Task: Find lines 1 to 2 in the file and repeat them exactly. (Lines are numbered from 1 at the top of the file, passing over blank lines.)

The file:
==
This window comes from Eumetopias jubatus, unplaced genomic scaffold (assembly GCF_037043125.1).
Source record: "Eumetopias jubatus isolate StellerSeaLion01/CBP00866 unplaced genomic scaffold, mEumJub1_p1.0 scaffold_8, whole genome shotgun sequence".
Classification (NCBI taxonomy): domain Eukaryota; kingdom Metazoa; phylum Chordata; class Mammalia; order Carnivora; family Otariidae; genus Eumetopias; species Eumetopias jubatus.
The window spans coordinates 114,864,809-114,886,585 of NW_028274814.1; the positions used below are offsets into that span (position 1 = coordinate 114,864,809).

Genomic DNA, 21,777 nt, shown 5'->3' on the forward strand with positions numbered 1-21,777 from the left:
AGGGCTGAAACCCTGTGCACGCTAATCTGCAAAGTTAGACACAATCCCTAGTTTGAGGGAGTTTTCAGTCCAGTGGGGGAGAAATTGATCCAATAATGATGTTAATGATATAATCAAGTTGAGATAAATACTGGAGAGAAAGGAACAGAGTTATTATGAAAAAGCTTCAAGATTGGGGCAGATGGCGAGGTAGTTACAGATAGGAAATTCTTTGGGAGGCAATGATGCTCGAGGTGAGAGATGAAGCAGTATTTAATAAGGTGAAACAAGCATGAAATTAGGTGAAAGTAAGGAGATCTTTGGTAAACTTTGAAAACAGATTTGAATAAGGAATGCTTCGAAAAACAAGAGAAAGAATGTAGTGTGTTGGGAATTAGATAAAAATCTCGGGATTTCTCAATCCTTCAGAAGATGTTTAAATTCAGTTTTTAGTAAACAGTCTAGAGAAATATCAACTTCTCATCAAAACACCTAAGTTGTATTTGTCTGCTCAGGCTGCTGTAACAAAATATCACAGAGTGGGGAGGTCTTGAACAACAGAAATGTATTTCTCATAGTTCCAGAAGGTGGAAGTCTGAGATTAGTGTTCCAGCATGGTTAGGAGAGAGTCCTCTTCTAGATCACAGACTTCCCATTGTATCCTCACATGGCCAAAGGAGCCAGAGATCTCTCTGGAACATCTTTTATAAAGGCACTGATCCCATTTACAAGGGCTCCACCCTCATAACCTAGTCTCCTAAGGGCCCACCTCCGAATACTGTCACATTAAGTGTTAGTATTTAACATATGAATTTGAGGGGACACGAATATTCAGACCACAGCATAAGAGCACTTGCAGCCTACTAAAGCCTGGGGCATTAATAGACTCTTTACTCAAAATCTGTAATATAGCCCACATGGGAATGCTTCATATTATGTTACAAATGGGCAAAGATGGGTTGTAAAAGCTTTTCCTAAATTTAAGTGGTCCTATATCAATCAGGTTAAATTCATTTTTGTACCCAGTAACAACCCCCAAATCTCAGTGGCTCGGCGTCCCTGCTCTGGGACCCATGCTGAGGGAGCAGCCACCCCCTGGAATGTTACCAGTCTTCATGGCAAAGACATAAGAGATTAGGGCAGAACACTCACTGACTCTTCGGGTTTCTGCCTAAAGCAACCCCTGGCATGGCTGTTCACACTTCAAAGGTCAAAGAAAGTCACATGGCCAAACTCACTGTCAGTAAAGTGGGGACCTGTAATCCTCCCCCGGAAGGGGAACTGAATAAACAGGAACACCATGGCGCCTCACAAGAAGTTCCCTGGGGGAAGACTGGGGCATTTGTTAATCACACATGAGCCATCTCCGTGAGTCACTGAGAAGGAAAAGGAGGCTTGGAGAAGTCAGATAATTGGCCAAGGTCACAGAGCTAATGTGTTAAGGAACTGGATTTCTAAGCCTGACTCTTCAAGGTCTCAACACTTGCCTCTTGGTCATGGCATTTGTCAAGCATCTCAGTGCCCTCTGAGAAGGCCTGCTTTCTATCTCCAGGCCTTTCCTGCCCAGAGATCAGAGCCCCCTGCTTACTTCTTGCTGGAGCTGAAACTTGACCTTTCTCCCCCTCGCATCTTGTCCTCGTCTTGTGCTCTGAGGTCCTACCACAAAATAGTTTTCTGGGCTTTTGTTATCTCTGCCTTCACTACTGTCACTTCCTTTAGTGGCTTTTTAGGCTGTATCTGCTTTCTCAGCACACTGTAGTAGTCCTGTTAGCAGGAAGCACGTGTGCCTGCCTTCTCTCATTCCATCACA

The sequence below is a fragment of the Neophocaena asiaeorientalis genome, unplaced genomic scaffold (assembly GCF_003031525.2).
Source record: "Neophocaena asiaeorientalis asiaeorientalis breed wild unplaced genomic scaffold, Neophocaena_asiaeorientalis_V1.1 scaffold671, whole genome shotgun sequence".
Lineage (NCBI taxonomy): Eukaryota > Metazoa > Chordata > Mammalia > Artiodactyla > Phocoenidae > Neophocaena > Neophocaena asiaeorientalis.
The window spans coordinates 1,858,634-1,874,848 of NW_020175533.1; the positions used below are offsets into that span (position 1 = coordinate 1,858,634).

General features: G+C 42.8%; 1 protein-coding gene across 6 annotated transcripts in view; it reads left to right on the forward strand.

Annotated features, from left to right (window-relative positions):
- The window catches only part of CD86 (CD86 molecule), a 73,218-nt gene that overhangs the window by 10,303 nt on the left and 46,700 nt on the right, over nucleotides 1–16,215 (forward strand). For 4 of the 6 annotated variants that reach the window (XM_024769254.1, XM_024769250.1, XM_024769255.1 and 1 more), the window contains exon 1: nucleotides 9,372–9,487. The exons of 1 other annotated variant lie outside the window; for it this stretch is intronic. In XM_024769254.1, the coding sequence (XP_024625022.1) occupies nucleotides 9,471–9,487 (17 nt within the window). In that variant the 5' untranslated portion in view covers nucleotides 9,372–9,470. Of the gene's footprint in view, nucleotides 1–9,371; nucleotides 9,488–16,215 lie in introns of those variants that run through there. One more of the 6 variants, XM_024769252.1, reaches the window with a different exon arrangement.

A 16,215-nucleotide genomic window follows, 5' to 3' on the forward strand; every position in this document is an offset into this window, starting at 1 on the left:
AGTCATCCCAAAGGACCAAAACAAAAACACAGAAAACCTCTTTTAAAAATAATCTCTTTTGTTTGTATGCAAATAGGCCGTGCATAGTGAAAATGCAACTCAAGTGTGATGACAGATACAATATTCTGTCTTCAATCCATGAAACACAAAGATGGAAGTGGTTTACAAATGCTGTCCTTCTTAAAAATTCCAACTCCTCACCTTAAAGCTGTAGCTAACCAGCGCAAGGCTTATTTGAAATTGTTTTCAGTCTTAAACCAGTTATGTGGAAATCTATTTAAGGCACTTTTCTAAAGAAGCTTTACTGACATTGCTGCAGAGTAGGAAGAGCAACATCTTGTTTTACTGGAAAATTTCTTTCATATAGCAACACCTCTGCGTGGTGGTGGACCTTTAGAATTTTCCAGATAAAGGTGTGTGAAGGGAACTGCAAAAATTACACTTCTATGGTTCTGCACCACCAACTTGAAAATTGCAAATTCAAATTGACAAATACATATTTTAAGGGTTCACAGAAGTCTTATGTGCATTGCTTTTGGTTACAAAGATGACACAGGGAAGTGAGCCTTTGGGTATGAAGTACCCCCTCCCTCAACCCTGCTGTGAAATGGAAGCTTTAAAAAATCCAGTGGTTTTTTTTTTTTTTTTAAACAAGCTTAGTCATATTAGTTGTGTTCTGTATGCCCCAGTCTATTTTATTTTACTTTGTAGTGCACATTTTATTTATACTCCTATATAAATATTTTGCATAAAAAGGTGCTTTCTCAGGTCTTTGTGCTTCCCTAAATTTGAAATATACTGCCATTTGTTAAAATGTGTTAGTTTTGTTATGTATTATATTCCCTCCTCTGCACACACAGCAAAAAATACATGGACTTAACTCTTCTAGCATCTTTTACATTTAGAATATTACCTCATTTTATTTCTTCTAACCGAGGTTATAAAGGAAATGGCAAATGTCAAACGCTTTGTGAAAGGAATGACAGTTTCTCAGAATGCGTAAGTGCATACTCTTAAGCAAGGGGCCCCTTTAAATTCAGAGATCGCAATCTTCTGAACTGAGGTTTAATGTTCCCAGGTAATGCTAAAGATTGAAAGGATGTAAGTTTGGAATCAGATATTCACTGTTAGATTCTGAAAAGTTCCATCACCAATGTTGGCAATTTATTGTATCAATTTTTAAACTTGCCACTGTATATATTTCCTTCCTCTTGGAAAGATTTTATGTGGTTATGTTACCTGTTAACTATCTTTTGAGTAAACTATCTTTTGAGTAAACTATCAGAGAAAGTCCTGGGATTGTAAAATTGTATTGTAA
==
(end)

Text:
This window comes from Eumetopias jubatus, unplaced genomic scaffold (assembly GCF_037043125.1).
Source record: "Eumetopias jubatus isolate StellerSeaLion01/CBP00866 unplaced genomic scaffold, mEumJub1_p1.0 scaffold_8, whole genome shotgun sequence".